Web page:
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Wound Repair Regen. 2016 Mar;24(2):418-26. doi: 10.1111/wrr.12399. Epub 2016 Mar 2.

A systematic review of low-level light therapy for treatment of diabetic foot ulcer.

Author information

1
Dermatology Service, Sacramento VA Medical Center, Mather, California.
2
Department of Dermatology, University of California Davis, Sacramento, California.
3
Department of Surgery, Podiatry Section, Sacramento VA Medical Center, Mather, California.
4
Department of Public Health Sciences, Division of Biostatistics, University of California Davis, Davis, California.
5
Department of Dermatology, State University of New York Downstate Medical Center, Brooklyn, New York.

Abstract

Diabetes mellitus (DM) is a significant international health concern affecting more than 387 million individuals. A diabetic person has a 25% lifetime risk of developing a diabetic foot ulcer (DFU), leading to limb amputation in up to one in six DFU patients. Low-level light therapy (LLLT) uses low-power lasers or light-emitting diodes to alter cellular function and molecular pathways, and may be a promising treatment for DFU. The goal of this systematic review is to examine whether the clinical use of LLLT is effective in the healing of DFU at 12 and 20 weeks in comparison with the standard of care, and to provide evidence-based recommendation and future clinical guidelines for the treatment of DFU using LLLT. On September 30, 2015, we searched PubMed, EMBASE, CINAHL, and Web of Science databases using the following terms: "diabetic foot" AND "low level light therapy," OR "light emitting diode," OR "phototherapy," OR "laser." The relevant articles that met the following criteria were selected for inclusion: randomized control trials (RCTs) that investigated the use of LLLT for treatment of DFU. Four RCTs involving 131 participants were suitable for inclusion based upon our criteria. The clinical trials used sham irriadiation, low dose, or nontherapeutic LLLT as placebo or control in comparison to LLLT. The endpoints included ulcer size and time to complete healing with follow-up ranging from 2 to 16 weeks. Each article was assigned a level of evidence (LOE) and graded according to the Oxford Center for Evidence-based Medicine Levels of Evidence Grades of Recommendation criteria. Limitations of reviewed RCTs include a small sample size (Nā€‰<ā€‰100), unclear allocation concealment, lack of screening phase to exclude rapid healers, unclear inclusion/exclusion criteria, short (<30 days) follow-up period, and unclear treatment settings (wavelength and treatment time). However, all reviewed RCTs demonstrated therapeutic outcomes with no adverse events using LLLT for treatment of DFU. This systematic review reports that LLLT has significant potential to become a portable, minimally invasive, easy-to-use, and cost effective modality for treatment of DFU. To enthusiastically recommend LLLT for treatment of DFU, additional studies with comparable laser parameters, screening period to exclude rapid healers, larger sample sizes and longer follow-up periods are required. We envision future stringent RCTs may validate LLLT for treatment of DFU. Systematic review registration number: PROSPERO CRD42015029825.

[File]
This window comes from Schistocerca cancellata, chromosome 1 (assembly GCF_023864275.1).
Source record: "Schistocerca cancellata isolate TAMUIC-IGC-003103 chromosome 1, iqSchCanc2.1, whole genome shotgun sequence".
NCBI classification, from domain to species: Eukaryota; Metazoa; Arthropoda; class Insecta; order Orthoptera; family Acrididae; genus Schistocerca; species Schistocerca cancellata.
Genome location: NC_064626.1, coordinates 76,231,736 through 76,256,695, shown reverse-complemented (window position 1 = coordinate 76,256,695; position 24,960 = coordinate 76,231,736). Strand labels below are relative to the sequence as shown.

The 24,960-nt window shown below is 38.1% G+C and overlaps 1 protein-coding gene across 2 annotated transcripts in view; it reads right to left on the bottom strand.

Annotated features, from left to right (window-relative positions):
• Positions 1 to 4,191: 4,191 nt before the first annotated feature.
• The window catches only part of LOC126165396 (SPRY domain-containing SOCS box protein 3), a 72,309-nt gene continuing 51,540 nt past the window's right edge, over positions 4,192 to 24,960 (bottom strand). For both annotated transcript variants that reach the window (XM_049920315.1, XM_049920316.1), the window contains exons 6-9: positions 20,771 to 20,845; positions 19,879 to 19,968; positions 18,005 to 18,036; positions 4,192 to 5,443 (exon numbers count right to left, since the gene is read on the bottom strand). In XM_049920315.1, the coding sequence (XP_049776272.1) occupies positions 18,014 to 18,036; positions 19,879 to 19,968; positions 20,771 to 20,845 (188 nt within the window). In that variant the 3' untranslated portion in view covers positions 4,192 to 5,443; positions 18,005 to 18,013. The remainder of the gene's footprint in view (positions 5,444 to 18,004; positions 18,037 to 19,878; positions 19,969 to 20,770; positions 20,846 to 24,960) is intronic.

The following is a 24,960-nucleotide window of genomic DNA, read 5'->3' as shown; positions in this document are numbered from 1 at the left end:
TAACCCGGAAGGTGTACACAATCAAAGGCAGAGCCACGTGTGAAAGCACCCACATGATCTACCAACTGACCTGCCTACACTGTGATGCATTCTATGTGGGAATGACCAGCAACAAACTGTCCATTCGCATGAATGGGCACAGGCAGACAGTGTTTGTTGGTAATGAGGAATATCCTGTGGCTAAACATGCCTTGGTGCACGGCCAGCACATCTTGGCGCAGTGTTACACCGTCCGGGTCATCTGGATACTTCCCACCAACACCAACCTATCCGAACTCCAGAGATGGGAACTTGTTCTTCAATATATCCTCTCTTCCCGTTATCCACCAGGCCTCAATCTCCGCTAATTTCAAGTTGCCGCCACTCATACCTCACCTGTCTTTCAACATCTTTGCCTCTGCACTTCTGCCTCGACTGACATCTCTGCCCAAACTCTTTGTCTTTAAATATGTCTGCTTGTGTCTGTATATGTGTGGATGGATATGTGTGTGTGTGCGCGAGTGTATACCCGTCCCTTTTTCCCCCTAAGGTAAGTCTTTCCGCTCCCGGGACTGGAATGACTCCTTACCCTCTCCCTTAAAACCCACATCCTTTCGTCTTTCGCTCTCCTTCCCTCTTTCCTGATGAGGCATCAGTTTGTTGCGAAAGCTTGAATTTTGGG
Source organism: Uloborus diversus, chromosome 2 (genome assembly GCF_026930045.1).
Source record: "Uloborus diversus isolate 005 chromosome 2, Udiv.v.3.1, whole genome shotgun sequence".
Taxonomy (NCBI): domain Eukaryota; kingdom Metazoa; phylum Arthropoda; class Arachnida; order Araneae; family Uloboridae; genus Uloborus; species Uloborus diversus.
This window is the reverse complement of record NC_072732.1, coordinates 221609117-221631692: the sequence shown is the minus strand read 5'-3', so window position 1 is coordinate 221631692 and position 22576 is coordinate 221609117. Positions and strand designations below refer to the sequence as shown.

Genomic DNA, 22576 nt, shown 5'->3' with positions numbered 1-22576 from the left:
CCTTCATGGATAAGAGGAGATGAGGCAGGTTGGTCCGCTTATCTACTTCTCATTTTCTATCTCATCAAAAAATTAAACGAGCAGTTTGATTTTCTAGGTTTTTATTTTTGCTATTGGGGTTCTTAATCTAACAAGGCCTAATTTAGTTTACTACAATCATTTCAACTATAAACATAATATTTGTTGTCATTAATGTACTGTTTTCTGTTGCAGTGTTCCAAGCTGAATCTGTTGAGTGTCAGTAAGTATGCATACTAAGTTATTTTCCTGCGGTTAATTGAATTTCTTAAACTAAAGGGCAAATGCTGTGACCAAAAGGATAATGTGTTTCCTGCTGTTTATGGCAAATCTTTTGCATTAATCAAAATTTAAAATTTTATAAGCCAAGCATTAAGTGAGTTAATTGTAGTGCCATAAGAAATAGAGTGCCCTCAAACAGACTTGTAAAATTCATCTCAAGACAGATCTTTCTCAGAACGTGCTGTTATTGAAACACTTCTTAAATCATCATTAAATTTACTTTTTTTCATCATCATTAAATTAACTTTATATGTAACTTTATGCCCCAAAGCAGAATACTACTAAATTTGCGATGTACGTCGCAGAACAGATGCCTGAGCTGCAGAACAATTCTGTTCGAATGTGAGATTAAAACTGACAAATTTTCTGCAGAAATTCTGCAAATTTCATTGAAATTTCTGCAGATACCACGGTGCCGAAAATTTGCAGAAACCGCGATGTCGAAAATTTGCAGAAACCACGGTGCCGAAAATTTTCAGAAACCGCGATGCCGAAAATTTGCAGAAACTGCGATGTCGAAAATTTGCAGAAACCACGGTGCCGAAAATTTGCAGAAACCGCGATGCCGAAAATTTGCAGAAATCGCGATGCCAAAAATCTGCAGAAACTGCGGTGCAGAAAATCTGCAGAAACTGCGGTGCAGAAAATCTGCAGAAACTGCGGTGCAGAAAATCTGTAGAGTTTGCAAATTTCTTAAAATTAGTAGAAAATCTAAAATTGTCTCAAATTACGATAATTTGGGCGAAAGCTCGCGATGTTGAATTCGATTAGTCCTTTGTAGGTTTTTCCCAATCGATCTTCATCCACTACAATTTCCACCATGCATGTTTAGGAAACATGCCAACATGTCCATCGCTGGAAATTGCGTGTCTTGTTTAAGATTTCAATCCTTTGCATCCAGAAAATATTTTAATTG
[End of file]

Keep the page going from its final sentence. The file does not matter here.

PMID:
26748691
DOI:
10.1111/wrr.12399
[Indexed for MEDLINE]

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